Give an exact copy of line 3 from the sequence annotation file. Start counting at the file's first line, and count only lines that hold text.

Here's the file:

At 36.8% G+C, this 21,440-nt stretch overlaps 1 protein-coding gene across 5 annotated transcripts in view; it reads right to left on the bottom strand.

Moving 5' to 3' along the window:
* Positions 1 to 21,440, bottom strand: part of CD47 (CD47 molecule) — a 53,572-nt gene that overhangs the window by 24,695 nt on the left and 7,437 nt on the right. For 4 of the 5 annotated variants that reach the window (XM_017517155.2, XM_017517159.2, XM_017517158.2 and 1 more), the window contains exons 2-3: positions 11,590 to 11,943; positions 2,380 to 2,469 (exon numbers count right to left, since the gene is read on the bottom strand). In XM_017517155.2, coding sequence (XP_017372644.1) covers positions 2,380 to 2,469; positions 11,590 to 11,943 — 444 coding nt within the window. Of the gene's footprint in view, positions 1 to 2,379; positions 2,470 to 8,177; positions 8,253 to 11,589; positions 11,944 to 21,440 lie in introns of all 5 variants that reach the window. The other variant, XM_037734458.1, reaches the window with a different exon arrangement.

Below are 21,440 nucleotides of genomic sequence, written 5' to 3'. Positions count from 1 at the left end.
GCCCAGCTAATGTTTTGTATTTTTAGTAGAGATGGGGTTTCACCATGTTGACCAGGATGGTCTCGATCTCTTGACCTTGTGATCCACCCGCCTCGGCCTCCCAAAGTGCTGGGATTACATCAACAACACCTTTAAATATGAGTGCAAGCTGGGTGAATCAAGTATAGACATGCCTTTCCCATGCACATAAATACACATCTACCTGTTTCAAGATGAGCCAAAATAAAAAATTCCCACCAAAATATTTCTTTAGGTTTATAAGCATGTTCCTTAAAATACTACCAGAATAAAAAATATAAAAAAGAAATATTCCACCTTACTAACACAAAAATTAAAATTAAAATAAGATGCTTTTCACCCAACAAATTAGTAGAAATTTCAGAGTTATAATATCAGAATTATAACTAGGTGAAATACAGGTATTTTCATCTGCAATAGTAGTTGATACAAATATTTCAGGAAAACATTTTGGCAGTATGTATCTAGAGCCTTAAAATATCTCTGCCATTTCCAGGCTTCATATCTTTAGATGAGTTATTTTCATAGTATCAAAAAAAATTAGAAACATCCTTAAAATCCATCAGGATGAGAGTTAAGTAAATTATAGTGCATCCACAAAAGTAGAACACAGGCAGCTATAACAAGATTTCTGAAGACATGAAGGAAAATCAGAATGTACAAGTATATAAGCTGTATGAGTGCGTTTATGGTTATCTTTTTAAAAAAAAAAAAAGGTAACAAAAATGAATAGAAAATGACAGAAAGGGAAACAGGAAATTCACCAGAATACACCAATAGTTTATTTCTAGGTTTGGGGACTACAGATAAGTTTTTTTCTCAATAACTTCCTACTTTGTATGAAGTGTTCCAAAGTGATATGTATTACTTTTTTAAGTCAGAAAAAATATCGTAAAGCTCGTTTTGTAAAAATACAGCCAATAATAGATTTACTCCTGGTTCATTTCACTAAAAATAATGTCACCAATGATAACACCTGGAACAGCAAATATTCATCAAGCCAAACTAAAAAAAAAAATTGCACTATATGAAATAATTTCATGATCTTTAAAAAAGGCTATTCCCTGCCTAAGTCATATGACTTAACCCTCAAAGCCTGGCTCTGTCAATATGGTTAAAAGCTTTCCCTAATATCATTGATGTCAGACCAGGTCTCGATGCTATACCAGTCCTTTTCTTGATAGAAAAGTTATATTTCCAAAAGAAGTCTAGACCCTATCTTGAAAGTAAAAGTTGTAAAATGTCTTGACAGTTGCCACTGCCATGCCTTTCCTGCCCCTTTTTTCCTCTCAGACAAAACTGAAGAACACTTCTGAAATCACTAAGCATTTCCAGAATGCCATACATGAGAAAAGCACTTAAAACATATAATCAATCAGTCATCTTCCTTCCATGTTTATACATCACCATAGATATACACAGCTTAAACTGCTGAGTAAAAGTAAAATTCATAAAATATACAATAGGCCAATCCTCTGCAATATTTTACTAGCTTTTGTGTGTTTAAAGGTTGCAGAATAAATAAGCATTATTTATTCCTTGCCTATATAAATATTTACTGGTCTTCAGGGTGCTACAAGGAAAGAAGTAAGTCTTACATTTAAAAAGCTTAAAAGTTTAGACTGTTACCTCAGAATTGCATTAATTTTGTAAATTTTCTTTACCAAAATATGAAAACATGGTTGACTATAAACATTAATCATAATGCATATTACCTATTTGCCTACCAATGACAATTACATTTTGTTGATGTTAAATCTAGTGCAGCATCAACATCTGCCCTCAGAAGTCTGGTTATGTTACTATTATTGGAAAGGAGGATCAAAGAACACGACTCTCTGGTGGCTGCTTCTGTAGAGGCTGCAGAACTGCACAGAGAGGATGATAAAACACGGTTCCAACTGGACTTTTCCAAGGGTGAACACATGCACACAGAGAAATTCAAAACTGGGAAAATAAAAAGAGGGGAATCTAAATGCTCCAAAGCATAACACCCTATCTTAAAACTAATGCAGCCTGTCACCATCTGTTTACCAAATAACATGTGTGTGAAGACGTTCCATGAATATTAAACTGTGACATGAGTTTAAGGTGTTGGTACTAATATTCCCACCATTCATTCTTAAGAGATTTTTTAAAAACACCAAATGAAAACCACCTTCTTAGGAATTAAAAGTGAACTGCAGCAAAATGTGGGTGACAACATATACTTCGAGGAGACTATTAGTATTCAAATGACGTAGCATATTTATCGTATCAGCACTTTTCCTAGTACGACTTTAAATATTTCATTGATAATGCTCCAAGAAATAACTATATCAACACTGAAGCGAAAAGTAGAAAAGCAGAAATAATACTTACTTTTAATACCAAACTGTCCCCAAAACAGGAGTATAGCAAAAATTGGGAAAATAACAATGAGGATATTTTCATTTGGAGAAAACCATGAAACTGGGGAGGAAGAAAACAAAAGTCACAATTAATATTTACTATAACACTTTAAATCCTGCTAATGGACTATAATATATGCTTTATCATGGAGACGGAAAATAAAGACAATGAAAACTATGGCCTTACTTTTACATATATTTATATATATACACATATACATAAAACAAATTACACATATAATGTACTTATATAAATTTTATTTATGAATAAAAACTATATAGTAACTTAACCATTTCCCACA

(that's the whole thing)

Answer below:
* Positions 1 to 21,440, bottom strand: part of CD47 (CD47 molecule) — a 53,572-nt gene that overhangs the window by 24,695 nt on the left and 7,437 nt on the right. For 4 of the 5 annotated variants that reach the window (XM_017517155.2, XM_017517159.2, XM_017517158.2 and 1 more), the window contains exons 2-3: positions 11,590 to 11,943; positions 2,380 to 2,469 (exon numbers count right to left, since the gene is read on the bottom strand). In XM_017517155.2, coding sequence (XP_017372644.1) covers positions 2,380 to 2,469; positions 11,590 to 11,943 — 444 coding nt within the window. Of the gene's footprint in view, positions 1 to 2,379; positions 2,470 to 8,177; positions 8,253 to 11,589; positions 11,944 to 21,440 lie in introns of all 5 variants that reach the window. The other variant, XM_037734458.1, reaches the window with a different exon arrangement.